On the way home from a high school state basketball tournament game in Manhattan tonight, I came upon a glow on the horizon as I drove through the scenic Flint Hills under clear skies and a bright moon that lit up the landscape around me. As I came into Americus, Kansas, I began to see my first glimpse of the prairie fires that I've been told about by so many people since moving here. I cut off on a gravel road, our paper's sports editor in the passenger seat interested in checking the fire out as well, and drove toward the flames and silhouettes of trees we could see in the distance. In my typical fashion, I would drive a bit, then see a view I wanted to shoot, so I'd stop the car to snap a few frames and drive on. This repeated quite a few times down the road. We finally got close to a house and barn that were right next to the field being burned, and I knew I was going to be able to get the shot I had in mind since turning onto that gravel road.
So why the burning of the fields in the first place?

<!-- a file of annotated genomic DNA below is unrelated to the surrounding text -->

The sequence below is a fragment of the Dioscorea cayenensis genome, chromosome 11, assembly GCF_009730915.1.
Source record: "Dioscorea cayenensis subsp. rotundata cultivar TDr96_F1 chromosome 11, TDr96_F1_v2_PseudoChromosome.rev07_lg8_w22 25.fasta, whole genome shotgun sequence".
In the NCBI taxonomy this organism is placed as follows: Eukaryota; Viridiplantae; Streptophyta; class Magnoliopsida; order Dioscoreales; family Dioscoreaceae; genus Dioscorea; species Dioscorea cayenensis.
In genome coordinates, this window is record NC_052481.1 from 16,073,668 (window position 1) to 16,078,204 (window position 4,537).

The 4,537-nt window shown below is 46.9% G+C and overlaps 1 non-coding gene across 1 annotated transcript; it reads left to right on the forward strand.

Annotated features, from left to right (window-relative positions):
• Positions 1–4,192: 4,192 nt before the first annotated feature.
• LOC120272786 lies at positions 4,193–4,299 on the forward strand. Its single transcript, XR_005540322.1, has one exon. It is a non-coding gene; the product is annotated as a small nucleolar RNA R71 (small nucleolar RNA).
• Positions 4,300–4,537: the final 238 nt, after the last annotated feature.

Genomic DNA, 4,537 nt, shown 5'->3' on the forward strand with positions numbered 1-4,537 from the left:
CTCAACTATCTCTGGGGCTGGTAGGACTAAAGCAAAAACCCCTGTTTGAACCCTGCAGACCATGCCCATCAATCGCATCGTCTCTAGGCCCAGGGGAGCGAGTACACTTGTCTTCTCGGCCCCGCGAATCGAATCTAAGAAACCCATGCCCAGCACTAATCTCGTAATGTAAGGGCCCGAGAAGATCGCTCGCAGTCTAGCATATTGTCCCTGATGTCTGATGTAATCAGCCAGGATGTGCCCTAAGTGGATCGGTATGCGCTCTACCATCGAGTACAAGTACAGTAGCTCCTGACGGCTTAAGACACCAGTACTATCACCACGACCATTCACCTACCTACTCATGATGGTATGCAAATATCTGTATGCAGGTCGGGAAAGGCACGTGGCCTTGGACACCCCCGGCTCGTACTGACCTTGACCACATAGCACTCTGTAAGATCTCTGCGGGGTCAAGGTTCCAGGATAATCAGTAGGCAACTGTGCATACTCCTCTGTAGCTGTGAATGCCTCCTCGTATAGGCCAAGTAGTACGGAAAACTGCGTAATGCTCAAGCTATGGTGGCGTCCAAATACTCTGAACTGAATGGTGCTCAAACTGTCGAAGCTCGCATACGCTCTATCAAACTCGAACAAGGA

The burning of the prairie every spring is part of a fire ecology that is essential to the health and livelihood of the region. After a harsh winter, there is an accumulation of dead biomass lining the earth where new plants and grasses are trying to grow. Many of the nutrients are locked up in the dead material, and, if left to rot, it would take months for those to return back to the soil. The burning of the grass makes them available in a matter of minutes, as well as removes the dead material that is shading the ground, allowing the new grasses to photosynthesize. This, in turn, promotes the growth of the diverse range of grasses and plants that are found here and will be grazed upon by thousands of heads of cattle over the coming months.
As a lifelong Californian up until a few months ago, where fire policy follows a completely different concept, it's so interesting for me to see a system that mimics the nutrient cycle found in nature. Out there, fires are fought aggressively, and efforts are made year-round to prevent the slightest spark from reaching dry grasses. While this is a great idea when the fires aren't happening, the consequence of this plan is that each season's dead biomass builds up to the point that the ground is full of flammable material that erupts into deadly, fast-moving brushfires once it ignites. It happens over and over there, that some careless human action or a simple act of nature, like a lightning strike, sparks a wildfire that burns uncontrollably.
With this being just my first chance to catch a glimpse of these fires, I look forward to getting out on some backroads over the next couple months to search for more of that glow on the horizon that will lead me to more sights like the one I found tonight.